Inside: You probably won’t find this important step on any preparing for baby checklists, but it involves your older child. And it might help your new baby, too.
I’m 25 weeks pregnant.
At the ob/gyn appointment last week, my husband was there as usual but we also brought also our 7-year-old and 22-month-old daughters.
We wanted them to see the baby on the ultrasound and hear the heartbeat. To make the experience more real to them.
Not that they need it to be more real. This ain’t the first rodeo for our eldest Abby. And our toddler Bailey has surprised us with how much she’s been into the idea of a baby growing in mommy’s belly.
A few times a day, she walks up to me, says “baby,” and points to my belly. Then she pulls up my shirt (this is fun in public), wraps her pudgy little hands around my belly, and gives the baby a big hug and kiss.
We didn’t teach her to do any of this.
But after we explained the idea of a baby sister or brother growing in there, she just started doing it.
During the appointment last week, Bailey acted like her normal toddler self – climbing on and off the chair while I held my breath, SURE she was going to bust her head on the hard tile floor. Flipping the switch for the stirrup light on the table, over and over and over. Escaping through the slightly cracked patient room door and running down the hall past staring doctors and midwives and nurses.
I could have predicted all that.
But then something else happened.
Before the ultrasound tech Karen got ready to measure the heartbeat, she whispered to me and Ty and nodded in Bailey’s direction: “Watch your little one right now. Don’t say anything, just watch.”
So we watched Bailey.
She was in the middle of her seven thousandth descent from the chair, and the exact second she heard that heartbeat pounding throughout the small room, her head whipped up in the direction of the screen.
She stopped mid-descent, one leg dangling off the chair but not yet planted on the floor.
Her mouth hung open, and she just listened to the baby’s heartbeat until Karen switched off the sound a minute later.
Then Bailey went back to what she was doing, like nothing ever happened.
Like she was playing a game of Red Light, Green Light without knowing it.
I turned to look at Karen, who was smiling at our reaction. “That’s the first sound they ever heard, so when they hear it again, it gets their attention pretty fast.”
A Story for You
We love our ultrasound tech. Karen’s been there for us in moments of unbridled joy, and crushing loss.
Shortly after we had the all-clear to try again, we ran into her at the grocery store. We’d been feeling nervous to start down that path again and open ourselves up to another loss.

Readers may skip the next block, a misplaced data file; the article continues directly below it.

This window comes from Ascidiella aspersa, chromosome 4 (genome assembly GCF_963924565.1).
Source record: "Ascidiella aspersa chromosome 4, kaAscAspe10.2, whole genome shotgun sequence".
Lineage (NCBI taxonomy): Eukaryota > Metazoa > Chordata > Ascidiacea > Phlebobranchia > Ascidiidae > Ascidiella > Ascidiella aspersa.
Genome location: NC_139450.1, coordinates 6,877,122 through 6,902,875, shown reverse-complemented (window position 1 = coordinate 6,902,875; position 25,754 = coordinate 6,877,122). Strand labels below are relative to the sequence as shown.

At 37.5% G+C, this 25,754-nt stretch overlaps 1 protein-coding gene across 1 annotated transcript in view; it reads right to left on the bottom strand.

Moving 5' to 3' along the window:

She smiled and said: “When am I gonna see you two back in the office? It’s time.”
We laughed. And sure enough, a couple months later, there we were – back in her office.
Then last week, she told us a story I haven’t been able to shake from my mind.
As she was moving the wand across my belly, she looked over at Abby. “You know, if you talk to the baby in your mommy’s tummy, the baby will hear you. And babies remember the voices they hear when they were growing in their mommy’s tummy. They’ll remember your voice.”
Abby’s reply was a shy smile.
“That reminds me of a patient I had years ago,” Karen said.
I looked up at her, waiting for her to continue.
She took a deep breath. “It’s hard to talk about. But this woman was pregnant with her second baby. Her eldest boy was about 4 or 5, and he was very excited. He had a little song he would sing to his baby brother, every day.”
I smiled, thinking of Bailey’s greeting to my belly every day.
“Then the baby was born several weeks early. Severely premature.” She shook her head. “That poor baby had so many problems – high blood pressure, erratic heartbeat, low body temperature. The woman spent every possible minute with that baby in NICU. But his big brother wasn’t allowed to see him.”
I glanced at Abby and saw the corners of her mouth were turned down.
Karen continued. “After a couple weeks, the doctors told the woman that they needed to prepare for the fact that their baby wasn’t going to be coming home from the hospital.”
My throat felt tight.
“But the woman said to the doctors, my boy needs to see his baby brother. She fought for it and wouldn’t take no for an answer. They finally allowed it.”
Karen stopped and wiped a thumb under one eye. “They scrubbed that little boy in, got him all sanitized. When he saw his baby brother, hooked up to all those machines, he just got up real close and started singing that little song he always used to sing.”
Too much, I thought. I can’t handle thinking about this right now. But Karen kept on.
“And when that little boy started singing to his brother…” Her voice cracked. “That poor little baby’s head turned towards his big brother. His blood pressure started to drop. His heartbeat smoothed out. Eventually, his temperature rose. All on its own.”
“Wow,” Abby whispered.
“After a couple more weeks, they got to take that baby home.” Karen smiled at Abby. “So talk to your baby in there. Sing to your baby, okay?”
A Surprising Step When Preparing for Baby Two (or Three or Four…)
After babies are born, they can actually recognize music they’ve heard in the womb.
That’s why the baby turned to his brother when he started singing. The baby recognized the little boy’s song.
You probably won’t find this step on any preparing for baby checklists, but encourage your older child to sing to your unborn baby. This is just one way you can help your older child bond with and prepare for the new baby.
And it might just help your new baby adjust to the outside world, too.
Before you go, download my FREE cheat sheet: 75 Positive Phrases Every Child Needs to Hear
How have you helped your older child bond with a new baby? Share your tip in a comment below!